How did you guys get me started talking about Star Wars in an Arcade Fire album review? Back to the music: The album plays with the digital reality that if you are listening to this thing on anything other than vinyl, you are probably playing it on repeat, so the first and last tracks sync up into a lovely sonic Mobius strip reflecting the “Infiniteness” of their “Content” (see what I did there?) And based on computer file naming conventions, the first track is called “Everything_Now (continued)” and the last one is “Everything Now (Continued)”, not to be confused with the actual banger that blasted out of my kitchen radio all summer long, “Everything Now”, or indeed the album name, “Everything Now”. They do a similar thing at the midpoint of the album where they have two tracks back to back called Infinite Content and (you guessed it) Infinite_Content. It’s the same song, you guys, but played in two very different styles. The first being loud and upbeat and repetitive and the second being laid back, slow in the style of Iron and Wine, or maybe Calexico, and repetitive. On either side of these “Infinites Content” and in between of these “Everythings Now” you get a solid Arcade Fire album with a few notable standouts.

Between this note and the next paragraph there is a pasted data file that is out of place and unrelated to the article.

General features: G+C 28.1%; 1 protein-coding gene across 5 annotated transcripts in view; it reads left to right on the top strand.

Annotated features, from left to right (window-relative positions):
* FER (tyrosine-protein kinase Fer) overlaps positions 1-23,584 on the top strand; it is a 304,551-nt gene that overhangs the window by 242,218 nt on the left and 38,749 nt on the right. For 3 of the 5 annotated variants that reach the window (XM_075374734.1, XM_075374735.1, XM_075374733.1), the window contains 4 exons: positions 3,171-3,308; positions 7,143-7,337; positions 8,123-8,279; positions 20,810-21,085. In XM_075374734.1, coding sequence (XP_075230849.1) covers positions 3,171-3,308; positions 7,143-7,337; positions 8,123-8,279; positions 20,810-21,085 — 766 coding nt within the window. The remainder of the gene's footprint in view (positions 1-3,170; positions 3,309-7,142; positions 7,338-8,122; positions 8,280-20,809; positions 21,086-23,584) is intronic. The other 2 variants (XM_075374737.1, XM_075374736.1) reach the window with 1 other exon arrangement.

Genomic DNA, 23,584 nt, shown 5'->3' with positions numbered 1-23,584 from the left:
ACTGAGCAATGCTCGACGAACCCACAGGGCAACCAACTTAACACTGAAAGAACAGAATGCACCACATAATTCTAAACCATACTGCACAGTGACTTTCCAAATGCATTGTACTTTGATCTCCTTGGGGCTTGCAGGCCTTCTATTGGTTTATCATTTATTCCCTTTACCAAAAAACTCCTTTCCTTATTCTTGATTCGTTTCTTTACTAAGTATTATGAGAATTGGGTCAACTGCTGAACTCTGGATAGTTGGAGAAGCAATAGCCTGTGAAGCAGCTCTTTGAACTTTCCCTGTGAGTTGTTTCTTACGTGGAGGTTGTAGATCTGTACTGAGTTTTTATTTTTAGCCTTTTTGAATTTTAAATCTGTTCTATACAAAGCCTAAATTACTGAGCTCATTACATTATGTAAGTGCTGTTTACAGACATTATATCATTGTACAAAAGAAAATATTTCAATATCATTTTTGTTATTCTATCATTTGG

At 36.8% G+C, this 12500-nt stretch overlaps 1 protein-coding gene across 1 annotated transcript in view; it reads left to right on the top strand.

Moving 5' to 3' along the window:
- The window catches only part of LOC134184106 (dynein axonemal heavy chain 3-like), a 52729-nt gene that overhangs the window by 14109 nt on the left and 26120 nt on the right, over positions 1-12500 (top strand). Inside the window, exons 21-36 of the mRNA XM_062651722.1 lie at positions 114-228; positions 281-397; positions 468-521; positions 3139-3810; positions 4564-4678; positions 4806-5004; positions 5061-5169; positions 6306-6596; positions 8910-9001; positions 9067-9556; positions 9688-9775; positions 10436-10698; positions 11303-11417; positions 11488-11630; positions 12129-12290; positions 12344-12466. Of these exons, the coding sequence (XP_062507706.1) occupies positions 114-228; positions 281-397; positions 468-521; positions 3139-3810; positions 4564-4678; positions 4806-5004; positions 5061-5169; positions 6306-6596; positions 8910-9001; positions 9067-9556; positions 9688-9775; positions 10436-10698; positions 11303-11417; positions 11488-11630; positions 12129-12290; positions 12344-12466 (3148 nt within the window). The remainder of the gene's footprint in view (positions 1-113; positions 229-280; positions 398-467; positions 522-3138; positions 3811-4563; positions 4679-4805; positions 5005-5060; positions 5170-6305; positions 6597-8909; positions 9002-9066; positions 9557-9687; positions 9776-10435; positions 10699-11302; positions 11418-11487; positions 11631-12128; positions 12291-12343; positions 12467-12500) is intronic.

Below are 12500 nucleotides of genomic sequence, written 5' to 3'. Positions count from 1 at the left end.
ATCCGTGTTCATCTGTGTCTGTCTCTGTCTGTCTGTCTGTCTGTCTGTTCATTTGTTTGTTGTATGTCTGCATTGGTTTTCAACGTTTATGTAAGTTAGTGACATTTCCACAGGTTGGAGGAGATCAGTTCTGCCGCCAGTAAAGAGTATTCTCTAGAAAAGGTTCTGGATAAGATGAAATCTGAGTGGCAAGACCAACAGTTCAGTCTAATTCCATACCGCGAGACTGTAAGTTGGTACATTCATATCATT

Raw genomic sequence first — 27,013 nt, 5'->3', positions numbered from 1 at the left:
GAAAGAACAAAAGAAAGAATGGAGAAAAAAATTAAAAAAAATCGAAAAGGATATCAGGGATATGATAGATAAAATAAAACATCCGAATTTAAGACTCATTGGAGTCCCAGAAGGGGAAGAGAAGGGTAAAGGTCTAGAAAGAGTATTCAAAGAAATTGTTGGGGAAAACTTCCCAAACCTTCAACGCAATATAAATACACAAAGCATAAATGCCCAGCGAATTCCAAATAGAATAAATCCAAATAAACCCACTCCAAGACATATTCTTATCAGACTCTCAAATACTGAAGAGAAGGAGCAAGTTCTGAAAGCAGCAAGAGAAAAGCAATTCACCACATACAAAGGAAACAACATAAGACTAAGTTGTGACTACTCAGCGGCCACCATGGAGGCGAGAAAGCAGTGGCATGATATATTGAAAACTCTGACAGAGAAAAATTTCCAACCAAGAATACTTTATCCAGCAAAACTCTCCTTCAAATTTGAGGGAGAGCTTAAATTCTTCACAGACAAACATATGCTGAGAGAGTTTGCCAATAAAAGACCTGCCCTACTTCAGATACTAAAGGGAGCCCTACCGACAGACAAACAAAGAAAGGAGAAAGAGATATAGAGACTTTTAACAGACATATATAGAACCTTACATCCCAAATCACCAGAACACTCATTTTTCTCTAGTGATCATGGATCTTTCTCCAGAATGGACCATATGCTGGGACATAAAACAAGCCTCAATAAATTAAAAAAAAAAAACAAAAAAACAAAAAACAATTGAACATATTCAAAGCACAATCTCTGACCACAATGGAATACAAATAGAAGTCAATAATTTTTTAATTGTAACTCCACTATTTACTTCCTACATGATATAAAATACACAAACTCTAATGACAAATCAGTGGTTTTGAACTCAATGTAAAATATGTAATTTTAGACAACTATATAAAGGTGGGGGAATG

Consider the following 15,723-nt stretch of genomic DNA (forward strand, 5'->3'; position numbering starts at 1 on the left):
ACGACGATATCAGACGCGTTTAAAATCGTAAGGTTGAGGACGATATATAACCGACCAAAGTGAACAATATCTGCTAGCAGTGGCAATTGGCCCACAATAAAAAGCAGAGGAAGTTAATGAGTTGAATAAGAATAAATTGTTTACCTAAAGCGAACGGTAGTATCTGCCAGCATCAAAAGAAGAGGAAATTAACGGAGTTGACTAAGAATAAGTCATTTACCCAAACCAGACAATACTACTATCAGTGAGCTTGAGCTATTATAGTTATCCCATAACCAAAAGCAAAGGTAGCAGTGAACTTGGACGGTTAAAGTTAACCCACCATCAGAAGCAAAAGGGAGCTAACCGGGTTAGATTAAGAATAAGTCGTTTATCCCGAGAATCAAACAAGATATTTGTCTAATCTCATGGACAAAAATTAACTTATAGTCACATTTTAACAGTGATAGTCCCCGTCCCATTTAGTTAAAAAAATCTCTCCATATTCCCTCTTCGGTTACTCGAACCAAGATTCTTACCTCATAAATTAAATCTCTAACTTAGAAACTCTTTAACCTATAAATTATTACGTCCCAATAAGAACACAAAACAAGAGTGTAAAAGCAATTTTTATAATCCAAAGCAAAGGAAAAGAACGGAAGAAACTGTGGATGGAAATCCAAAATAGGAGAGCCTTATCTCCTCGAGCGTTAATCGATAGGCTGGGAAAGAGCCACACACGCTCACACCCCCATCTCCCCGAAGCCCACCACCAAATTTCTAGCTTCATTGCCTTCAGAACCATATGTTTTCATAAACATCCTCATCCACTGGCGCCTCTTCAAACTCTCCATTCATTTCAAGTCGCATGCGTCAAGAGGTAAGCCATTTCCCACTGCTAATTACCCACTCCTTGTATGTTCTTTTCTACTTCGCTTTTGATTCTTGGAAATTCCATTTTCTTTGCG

They start out strong with “Everything Now”, which also is the opener for their fall tour. (Okay, spoilers. Since I knew I wasn’t seeing them live, I watched their Montreal show through several different video clips on Youtube. I’m only human, you guys.) Then you get this great little number called “Signs of Life” which opens with a very Dave Brubeckian drum beat cribbed from his “Unsquare Dance”. That song made it back into the zeitgeist a little bit at the beginning of summer because there’s a scene in that movie “Baby Driver” where Kevin Spacey (BEFORE WE KNEW HE WAS A MONSTER BUT AFTER WE SUSPECTED HE WAS GAY. Those are different things Mr. Spacey but now you’ve got everyone all confused and off kilter and OH GOD here’s a new story about DUSTIN HOFFMAN so I guess we will stop talking about Kevin Spacey now and just let all this disillusionment fill us to the brim until we can’t or won’t trust or admire anyone or maybe instead we will stop and realize that there are tons of good, decent people out there who are also talented actors, directors, authors, artists and we should support those people and that maybe we CAN’T or SHOULDN’T separate the art from the person or the politics anymore and oh god I feel a headache coming on and even though “Hannah and Her Sisters” is one of my favourite movies I’m done with Woody Allen now and for good and I’m probably done with Joss Whedon and I just hope to GOD J.J. Abrams is a decent dude because I really have to see episode IX whenever they film that one oh God I am swamped by the infinite content) is telling the group the plan for the heist and there’s Baby with his Walkman on, blasting Dave Brubeck’s “Unsquare Dance” so that all you can hear is the music in that scene and it’s a montage of Kevin Spacey’s lips moving and writing on a chalk board and pointing and whatnot and at the end of the scene Kevin Spacey’s character suspects that Baby wasn’t listening to the plan and gets him to repeat it and he’s able to repeat it perfectly because it’s a savant or something. (I didn’t really follow a lot of what was going on in that movie, but I think that was my favourite scene). I’m just leaving this link to Unsquare Dance right here. You don’t have to click on it. https://www.youtube.com/watch?v=_yExwkQYcp0